/may 8, 2020

NIST Introduces Framework for Secure Software Development

By Hope Goslin

NIST Cybersecurity recently published a whitepaper outlining software development practices, known collectively as a secure software development framework (SSDF), that can be implemented into the software development lifecycle (SDLC) to better secure applications. The outlined practices are based on pre-established standards and guidelines as well as software development practice documents.

NIST Cybersecurity states that, if properly implemented, the SSDF practices should, “help software producers reduce the number of vulnerabilities in released software, mitigate the potential impact of the exploitation of undetected or unaddressed vulnerabilities, and address the root causes of vulnerabilities to prevent future recurrences.”

Some of the key tasks outlined in the framework include:

Provide secure code training

Most developers aren’t formally trained in writing secure code. If you take the time to train developers, and any other individuals with responsibilities that contribute to secure development, they’ll be able to write secure code from the start. If code is secure from the start of the development phase, it eliminates rework and speeds the time to deployment.

To ensure successful training on secure code practices, tailor the training to specific roles, document the desired outcomes, and review the training plans periodically.

Automate and integrate security tests

By leveraging automatic testing methods instead of using a manual process, you can improve consistency, accuracy, and comprehensiveness. For human-readable code, like source code, NIST Cybersecurity recommends using a “static analysis tool to automatically check code for vulnerabilities and for compliance with the organization’s secure coding standards.” The static analysis tool should be used to, “remediate documented and verified unsafe software practices on a continuous basis as human-readable code is checked into the code repository.”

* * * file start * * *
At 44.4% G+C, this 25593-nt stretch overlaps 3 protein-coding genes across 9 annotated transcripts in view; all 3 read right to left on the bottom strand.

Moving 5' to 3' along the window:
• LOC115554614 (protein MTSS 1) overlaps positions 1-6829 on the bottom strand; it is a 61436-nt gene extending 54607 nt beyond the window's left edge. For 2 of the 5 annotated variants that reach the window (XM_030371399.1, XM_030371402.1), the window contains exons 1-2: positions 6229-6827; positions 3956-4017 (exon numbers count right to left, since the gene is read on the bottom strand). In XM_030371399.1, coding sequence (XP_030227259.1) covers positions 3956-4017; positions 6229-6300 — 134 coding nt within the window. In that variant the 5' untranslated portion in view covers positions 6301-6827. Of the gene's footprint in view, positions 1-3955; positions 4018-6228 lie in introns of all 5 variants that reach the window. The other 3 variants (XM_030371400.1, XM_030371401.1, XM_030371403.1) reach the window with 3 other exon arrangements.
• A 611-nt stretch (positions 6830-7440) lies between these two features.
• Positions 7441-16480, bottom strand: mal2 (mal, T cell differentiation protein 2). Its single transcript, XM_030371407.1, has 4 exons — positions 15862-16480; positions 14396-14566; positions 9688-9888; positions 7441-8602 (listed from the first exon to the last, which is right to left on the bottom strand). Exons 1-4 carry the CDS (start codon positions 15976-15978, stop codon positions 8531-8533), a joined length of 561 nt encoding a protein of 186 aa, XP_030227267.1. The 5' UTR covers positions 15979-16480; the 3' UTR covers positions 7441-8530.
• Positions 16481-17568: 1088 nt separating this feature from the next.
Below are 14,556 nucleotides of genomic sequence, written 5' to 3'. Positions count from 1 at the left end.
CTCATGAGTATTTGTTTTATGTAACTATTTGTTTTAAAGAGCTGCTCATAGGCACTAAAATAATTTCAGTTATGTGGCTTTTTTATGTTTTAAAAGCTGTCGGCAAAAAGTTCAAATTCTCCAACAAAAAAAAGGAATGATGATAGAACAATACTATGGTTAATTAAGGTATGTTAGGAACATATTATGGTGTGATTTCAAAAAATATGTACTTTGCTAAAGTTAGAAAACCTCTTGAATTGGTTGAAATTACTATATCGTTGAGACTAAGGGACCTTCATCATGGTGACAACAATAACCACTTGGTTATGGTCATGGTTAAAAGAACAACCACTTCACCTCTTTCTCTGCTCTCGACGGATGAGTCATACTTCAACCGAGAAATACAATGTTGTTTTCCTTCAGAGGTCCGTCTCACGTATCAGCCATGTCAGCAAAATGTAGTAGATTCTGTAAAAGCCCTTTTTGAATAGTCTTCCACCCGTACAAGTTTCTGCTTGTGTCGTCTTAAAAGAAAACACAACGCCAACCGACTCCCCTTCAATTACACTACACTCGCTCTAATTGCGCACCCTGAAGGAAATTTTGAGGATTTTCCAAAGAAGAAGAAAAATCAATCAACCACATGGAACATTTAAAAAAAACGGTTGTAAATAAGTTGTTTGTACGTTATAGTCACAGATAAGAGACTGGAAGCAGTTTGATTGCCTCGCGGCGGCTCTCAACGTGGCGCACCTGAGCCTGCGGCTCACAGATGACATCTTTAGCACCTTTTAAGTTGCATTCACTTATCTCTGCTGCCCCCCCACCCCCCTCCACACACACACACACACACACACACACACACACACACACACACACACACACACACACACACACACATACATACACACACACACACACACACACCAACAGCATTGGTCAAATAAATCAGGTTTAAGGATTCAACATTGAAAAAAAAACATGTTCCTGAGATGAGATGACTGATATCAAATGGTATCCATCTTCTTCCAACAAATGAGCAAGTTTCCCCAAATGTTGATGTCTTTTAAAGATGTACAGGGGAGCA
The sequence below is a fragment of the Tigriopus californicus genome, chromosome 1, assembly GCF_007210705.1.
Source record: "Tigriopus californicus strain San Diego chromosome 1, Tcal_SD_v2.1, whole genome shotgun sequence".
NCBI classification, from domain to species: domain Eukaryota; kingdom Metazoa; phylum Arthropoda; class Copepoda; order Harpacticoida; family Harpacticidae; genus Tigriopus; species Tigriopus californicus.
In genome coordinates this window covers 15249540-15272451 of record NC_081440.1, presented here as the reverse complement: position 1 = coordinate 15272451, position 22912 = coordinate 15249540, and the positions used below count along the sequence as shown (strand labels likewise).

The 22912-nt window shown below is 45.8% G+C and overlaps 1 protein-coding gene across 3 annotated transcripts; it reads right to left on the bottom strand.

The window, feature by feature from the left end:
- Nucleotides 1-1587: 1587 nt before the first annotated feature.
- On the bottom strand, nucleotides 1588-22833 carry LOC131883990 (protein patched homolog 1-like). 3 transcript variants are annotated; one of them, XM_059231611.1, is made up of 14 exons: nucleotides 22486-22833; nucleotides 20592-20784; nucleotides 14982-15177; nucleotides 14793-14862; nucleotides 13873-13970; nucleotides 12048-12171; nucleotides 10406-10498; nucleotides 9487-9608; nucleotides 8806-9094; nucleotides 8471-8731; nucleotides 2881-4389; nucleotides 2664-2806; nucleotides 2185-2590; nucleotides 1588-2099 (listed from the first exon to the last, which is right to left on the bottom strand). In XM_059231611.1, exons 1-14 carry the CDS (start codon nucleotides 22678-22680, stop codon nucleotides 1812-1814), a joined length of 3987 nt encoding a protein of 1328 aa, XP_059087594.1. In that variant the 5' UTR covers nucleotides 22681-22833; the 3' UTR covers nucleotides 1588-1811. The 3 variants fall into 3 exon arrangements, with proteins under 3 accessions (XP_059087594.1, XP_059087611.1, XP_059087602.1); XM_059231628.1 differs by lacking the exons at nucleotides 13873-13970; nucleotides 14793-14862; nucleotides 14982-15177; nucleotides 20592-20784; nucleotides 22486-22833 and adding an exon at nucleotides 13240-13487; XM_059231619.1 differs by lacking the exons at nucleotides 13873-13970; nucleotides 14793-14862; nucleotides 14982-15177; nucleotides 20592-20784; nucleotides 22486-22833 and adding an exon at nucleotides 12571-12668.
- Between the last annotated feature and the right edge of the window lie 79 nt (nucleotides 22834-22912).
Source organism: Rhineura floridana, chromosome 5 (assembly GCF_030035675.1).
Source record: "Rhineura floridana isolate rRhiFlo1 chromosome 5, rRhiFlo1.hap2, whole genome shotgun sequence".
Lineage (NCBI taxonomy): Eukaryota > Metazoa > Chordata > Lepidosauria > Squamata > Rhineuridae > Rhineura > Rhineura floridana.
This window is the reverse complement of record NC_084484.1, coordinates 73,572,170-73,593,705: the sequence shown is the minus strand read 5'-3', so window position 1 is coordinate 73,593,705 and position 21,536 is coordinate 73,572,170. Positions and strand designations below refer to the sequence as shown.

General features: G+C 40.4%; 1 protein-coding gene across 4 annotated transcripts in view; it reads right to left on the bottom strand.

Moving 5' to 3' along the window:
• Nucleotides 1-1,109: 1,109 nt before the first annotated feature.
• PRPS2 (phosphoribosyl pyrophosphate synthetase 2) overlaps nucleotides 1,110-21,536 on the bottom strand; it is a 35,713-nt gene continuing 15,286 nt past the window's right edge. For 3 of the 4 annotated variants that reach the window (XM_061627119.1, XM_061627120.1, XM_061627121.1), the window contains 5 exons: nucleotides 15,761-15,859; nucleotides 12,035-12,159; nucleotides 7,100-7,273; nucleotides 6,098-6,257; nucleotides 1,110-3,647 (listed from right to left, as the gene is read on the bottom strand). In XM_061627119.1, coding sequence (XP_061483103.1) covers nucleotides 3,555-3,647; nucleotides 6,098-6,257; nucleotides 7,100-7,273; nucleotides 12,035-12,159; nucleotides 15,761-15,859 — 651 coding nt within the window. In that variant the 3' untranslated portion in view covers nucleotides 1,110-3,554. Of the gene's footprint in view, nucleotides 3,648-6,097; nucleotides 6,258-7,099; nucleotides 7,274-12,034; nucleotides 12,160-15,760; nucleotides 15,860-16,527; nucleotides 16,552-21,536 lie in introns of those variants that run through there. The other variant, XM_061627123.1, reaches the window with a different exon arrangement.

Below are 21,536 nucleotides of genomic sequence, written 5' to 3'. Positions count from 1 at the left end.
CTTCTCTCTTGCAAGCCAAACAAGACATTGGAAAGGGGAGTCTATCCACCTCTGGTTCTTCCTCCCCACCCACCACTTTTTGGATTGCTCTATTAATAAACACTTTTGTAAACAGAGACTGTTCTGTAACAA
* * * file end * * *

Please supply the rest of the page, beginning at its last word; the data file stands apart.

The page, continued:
For executable code – binaries, directly executed bytecode, and directly executed source code – NIST Cybersecurity recommends integrating “dynamic vulnerability testing into the project’s automated test suite.” And, if resources are available, “incorporate penetration testing to simulate how an attacker might attempt to compromise the software in high-risk scenarios.”

Once you’ve selected your application security tests, they should be integrated into the developers existing workflows and processes. NIST suggests “configuring the toolchain to perform automated code analysis and testing on a regular basis.” And, since the tests will produce a long list of vulnerabilities and flaws, you need to put a process in place to assess, prioritize, and remediate the flaws. The longer you wait to remediate flaws, the longer cyberattackers have to exploit the application.

Use open source code securely

Open source code, and all other third-party code, is still susceptible to vulnerabilities and flaws. Start by seeing if there are any publicly known flaws in the software modules that the vendor failed to fix. Then check to see if the module is being actively maintained for new vulnerabilities. If it isn’t being actively maintained, determine a plan of action for how you are going to test the code, and “use the results from commercial services for vetting the modules and services.”


To learn more, download the NIST Cybersecurity whitepaper, Mitigating the Risk of Software Vulnerabilities by Adopting a Secure Software Development Framework (SSDF). Or, to find out how Veracode can help you address the practices identified in the whitepaper, visit our product page.

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By Hope Goslin

Hope is part of the content team at Veracode, based in Burlington, MA. In this role, she focuses on creating engaging AppSec content for the security community.